- Associate Professor Nick Schneider of the CU-Boulder department
of astrophysical and planetary sciences and the Laboratory for
Atmospheric and Space Physics (LASP)

       - Doug Duncan, director of Fiske Planetarium

       The first scientific test will measure gamma rays being emitted
by the meteorite. It is likely the test will be performed at NASA's
Johnson Space Center later this week. Because this is a fresh fall, the
volatile chemical species can be measured. Analysis of the rare gasses
and gamma ray emissions will provide information about the size and
history of the meteorite before it entered the Earth's atmosphere.

       Analysis of the meteorite trajectory and orbit also will be
conducted in an effort to learn where this meteorite originated. Over
the past 7 years to 10 years, a surprising number of fireballs have been
observed during the first week of October. Scientists have little
understanding about the source of the fireballs but the Berthoud
meteorite could provide a wealth of information about these recent
events. The possibility of tracking a meteorite back to its place of
origin in the asteroid belt is a rare opportunity. Researchers are
asking the public to report any fireball sightings in the sky during
October in order to help determine the meteorite's trajectory and point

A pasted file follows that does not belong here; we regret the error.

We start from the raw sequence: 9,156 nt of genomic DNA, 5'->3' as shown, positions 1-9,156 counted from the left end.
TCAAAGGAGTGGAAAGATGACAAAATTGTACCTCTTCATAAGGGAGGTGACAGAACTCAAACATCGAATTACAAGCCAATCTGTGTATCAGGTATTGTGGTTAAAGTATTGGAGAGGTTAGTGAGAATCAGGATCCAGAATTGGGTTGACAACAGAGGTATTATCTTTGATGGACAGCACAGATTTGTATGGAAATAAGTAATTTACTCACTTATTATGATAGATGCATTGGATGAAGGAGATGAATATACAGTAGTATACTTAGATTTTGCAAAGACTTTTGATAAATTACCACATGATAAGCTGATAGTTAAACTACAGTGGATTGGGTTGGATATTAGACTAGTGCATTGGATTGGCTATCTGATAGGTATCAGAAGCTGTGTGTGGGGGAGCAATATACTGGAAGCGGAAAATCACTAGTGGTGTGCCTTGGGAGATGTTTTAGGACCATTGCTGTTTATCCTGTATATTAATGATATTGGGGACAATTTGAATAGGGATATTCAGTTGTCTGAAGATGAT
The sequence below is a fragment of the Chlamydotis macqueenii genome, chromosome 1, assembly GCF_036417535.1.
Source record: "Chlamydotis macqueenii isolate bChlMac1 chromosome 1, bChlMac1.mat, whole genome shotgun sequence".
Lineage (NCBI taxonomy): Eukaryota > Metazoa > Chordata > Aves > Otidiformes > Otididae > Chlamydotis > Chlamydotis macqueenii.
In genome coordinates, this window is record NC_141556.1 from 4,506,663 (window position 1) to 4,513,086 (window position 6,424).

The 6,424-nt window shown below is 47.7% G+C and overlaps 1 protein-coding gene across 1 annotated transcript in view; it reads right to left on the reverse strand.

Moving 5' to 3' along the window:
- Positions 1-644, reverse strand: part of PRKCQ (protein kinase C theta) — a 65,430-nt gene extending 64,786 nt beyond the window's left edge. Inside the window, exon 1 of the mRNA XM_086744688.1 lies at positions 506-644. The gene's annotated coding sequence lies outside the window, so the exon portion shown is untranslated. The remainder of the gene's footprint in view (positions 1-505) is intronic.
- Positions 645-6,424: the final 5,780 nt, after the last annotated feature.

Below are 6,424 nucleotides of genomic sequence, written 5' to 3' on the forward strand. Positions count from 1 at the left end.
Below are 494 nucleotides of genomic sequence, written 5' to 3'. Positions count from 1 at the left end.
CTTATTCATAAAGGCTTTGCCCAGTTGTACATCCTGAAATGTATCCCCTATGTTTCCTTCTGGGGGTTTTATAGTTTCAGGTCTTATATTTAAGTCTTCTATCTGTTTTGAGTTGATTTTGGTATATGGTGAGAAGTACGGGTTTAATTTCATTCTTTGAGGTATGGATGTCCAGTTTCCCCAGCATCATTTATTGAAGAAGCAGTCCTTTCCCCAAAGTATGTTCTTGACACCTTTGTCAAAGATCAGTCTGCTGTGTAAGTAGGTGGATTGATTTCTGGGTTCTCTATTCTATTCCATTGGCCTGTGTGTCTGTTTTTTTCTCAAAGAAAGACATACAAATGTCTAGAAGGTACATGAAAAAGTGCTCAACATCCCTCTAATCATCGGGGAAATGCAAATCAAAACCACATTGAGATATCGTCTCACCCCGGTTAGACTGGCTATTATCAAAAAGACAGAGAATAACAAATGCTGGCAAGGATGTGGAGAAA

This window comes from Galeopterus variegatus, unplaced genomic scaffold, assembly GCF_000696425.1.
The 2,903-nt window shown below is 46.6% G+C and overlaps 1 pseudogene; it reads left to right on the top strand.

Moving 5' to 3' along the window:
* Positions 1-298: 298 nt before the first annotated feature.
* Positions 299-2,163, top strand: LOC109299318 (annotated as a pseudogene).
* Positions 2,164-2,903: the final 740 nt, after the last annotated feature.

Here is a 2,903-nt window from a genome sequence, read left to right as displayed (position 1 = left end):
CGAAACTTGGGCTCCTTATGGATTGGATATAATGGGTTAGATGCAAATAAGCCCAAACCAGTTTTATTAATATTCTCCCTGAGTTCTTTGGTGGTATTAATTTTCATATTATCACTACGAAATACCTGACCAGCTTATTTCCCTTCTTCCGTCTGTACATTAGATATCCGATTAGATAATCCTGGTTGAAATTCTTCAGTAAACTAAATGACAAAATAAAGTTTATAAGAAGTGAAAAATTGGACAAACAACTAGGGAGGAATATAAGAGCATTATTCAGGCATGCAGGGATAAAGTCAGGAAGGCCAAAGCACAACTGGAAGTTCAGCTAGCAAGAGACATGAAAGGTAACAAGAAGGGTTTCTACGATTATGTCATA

of origin. Fireball sightings can be reported by going to

       Residents of Berthoud also are asked to keep their eyes open for
any rocks that appear unusual with a smooth, black, shiny crust. People
who find objects they think may be a meteorite should contact Jack
Murphy at (000)-000-0000.

       Discoverers Megan and John Whiteis have expressed their keen
interest in making the Berthoud meteorite available for educational
purposes. Until needed for scientific analysis, the meteorite will be
displayed and discussed in CU classrooms and at Fiske Planetarium. CU
faculty will work with local K-12 educators and the discoverers to bring
the excitement and importance of the Berthoud meteorite to schools and
museums around the state.

       Viewing times at Fiske will be posted at www.colorado.edu/fiske
and requests for class visits should be made to Suzanne Traub-Metlay at


       CONTACTS: Scott Palo, 303-492-4289

       CU-Boulder News Services -- Jim Scott, 303-492-3114, or Carol
Rowe, 303-492-7426


       CU-Boulder, Oct. 11, 2004

       A meteoroid is a small object - generally smaller than the size